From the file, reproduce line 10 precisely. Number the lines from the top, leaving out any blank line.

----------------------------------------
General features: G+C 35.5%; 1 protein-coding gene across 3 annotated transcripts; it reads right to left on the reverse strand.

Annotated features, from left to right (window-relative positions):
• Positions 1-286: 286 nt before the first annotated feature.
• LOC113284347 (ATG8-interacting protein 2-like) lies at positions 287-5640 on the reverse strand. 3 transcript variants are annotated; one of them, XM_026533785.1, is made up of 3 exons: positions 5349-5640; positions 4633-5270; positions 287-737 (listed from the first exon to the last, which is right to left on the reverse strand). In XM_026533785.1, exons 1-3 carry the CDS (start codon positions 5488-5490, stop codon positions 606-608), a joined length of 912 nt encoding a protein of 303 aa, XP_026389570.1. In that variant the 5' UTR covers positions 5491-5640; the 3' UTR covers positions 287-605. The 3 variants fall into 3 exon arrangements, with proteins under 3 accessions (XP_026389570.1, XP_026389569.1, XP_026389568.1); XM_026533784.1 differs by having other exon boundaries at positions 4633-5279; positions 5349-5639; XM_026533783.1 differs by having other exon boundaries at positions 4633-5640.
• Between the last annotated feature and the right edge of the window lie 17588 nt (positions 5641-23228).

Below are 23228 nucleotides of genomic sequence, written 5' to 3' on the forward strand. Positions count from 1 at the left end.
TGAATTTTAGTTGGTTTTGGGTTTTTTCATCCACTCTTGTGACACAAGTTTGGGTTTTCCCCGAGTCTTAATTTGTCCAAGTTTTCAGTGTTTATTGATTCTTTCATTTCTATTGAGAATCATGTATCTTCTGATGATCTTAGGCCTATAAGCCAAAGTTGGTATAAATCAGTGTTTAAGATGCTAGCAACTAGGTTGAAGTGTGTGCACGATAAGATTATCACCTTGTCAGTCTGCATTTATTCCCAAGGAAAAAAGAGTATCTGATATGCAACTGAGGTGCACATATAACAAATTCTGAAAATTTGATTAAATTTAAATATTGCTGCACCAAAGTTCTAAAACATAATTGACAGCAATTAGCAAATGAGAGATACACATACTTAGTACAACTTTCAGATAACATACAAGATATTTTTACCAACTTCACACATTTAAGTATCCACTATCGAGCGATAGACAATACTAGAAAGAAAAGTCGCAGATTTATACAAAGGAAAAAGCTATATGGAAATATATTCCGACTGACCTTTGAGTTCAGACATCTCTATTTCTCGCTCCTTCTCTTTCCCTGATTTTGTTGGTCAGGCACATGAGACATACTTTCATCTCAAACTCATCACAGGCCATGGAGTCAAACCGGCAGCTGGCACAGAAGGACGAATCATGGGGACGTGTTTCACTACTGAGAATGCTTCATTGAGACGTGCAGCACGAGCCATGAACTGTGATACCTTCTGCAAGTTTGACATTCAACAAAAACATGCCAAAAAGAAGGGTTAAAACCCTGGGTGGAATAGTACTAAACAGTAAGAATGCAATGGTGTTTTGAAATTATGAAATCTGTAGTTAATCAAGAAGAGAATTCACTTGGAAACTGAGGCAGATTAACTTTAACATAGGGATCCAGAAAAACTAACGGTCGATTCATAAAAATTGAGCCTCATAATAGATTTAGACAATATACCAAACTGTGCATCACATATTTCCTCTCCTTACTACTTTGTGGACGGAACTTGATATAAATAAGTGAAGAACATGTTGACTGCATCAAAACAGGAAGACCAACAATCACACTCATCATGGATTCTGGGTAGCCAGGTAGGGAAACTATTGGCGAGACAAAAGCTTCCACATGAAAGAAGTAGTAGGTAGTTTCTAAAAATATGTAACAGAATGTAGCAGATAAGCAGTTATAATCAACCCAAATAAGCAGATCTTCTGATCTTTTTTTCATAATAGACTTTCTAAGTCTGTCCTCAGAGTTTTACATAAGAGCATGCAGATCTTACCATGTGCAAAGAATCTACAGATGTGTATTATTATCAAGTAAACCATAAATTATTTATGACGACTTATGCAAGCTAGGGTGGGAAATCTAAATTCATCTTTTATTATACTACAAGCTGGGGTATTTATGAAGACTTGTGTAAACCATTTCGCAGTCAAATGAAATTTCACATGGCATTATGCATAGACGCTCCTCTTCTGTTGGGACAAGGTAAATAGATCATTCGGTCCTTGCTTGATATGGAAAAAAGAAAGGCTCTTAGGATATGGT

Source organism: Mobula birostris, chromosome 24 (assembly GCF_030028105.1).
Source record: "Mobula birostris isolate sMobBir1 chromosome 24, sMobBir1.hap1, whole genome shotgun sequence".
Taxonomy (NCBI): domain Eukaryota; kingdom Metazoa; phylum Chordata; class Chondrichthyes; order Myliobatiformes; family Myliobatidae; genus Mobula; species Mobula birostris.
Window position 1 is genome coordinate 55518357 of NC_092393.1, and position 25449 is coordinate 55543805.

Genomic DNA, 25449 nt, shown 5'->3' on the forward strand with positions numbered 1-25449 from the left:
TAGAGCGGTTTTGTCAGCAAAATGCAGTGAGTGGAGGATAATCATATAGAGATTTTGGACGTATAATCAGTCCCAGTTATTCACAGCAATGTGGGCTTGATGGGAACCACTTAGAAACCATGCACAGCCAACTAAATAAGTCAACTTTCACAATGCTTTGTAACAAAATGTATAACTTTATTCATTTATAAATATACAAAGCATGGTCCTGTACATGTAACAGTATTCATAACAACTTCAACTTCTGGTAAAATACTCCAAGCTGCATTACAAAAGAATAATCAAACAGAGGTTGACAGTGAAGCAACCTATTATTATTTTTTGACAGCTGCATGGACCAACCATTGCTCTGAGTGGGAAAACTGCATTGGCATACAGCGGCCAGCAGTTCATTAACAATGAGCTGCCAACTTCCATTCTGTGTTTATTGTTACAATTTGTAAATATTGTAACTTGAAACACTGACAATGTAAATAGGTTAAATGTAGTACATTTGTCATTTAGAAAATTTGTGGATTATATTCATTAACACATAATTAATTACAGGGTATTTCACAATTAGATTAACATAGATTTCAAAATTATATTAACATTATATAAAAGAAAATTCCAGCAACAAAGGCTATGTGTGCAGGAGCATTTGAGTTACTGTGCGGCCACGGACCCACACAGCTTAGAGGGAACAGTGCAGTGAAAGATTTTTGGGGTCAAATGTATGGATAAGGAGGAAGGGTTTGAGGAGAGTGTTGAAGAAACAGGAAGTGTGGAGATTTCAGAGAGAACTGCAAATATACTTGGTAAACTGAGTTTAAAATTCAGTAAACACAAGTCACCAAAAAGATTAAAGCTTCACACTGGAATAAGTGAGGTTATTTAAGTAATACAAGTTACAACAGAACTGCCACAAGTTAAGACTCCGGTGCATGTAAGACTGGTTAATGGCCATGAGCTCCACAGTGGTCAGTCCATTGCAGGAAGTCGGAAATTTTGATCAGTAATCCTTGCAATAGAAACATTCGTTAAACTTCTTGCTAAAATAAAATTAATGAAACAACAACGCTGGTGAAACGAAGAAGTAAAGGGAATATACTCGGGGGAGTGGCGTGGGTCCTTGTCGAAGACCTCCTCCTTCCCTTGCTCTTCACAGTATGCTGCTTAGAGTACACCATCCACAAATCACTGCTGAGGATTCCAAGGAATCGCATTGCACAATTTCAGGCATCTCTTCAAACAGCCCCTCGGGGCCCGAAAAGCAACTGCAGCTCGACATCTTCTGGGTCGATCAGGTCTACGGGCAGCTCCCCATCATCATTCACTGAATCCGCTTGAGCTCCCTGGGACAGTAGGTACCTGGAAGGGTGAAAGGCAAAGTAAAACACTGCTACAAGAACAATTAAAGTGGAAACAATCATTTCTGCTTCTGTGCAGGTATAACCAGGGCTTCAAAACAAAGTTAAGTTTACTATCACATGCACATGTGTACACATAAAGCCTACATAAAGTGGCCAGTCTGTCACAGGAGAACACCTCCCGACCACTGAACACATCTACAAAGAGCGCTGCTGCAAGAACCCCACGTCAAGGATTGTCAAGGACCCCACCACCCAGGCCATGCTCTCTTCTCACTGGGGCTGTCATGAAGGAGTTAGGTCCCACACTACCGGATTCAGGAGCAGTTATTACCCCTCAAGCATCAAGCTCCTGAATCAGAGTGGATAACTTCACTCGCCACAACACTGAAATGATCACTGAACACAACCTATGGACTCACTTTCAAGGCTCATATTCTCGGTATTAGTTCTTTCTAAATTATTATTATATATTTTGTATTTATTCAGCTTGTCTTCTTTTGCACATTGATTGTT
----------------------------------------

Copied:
Taxonomy (NCBI): domain Eukaryota; kingdom Metazoa; phylum Chordata; class Chondrichthyes; order Myliobatiformes; family Myliobatidae; genus Mobula; species Mobula birostris.